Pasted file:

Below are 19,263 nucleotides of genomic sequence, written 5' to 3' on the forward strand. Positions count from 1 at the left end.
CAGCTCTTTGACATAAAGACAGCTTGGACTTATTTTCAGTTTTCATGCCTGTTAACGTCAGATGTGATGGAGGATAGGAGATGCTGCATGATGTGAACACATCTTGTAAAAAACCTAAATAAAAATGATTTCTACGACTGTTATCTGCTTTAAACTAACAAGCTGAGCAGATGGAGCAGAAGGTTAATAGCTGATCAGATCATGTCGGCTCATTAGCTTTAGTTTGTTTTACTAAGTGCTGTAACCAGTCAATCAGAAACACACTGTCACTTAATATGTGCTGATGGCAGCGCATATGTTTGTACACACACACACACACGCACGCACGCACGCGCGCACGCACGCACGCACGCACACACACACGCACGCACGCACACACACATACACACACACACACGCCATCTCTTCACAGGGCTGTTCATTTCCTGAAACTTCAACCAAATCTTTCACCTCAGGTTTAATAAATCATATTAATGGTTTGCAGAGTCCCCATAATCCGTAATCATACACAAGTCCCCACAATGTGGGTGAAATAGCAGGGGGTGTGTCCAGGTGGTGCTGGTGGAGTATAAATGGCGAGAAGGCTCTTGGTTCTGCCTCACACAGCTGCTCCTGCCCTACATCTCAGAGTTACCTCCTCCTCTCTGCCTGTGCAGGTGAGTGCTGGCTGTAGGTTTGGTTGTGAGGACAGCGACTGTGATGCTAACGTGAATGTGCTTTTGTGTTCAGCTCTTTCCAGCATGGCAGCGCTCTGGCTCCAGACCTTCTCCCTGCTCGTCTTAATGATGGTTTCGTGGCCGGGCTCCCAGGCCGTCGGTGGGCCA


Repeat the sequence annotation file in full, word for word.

Below are 19,263 nucleotides of genomic sequence, written 5' to 3' on the forward strand. Positions count from 1 at the left end.
CAGCTCTTTGACATAAAGACAGCTTGGACTTATTTTCAGTTTTCATGCCTGTTAACGTCAGATGTGATGGAGGATAGGAGATGCTGCATGATGTGAACACATCTTGTAAAAAACCTAAATAAAAATGATTTCTACGACTGTTATCTGCTTTAAACTAACAAGCTGAGCAGATGGAGCAGAAGGTTAATAGCTGATCAGATCATGTCGGCTCATTAGCTTTAGTTTGTTTTACTAAGTGCTGTAACCAGTCAATCAGAAACACACTGTCACTTAATATGTGCTGATGGCAGCGCATATGTTTGTACACACACACACACACGCACGCACGCACGCGCGCACGCACGCACGCACGCACACACACACGCACGCACGCACACACACATACACACACACACACGCCATCTCTTCACAGGGCTGTTCATTTCCTGAAACTTCAACCAAATCTTTCACCTCAGGTTTAATAAATCATATTAATGGTTTGCAGAGTCCCCATAATCCGTAATCATACACAAGTCCCCACAATGTGGGTGAAATAGCAGGGGGTGTGTCCAGGTGGTGCTGGTGGAGTATAAATGGCGAGAAGGCTCTTGGTTCTGCCTCACACAGCTGCTCCTGCCCTACATCTCAGAGTTACCTCCTCCTCTCTGCCTGTGCAGGTGAGTGCTGGCTGTAGGTTTGGTTGTGAGGACAGCGACTGTGATGCTAACGTGAATGTGCTTTTGTGTTCAGCTCTTTCCAGCATGGCAGCGCTCTGGCTCCAGACCTTCTCCCTGCTCGTCTTAATGATGGTTTCGTGGCCGGGCTCCCAGGCCGTCGGTGGGCCA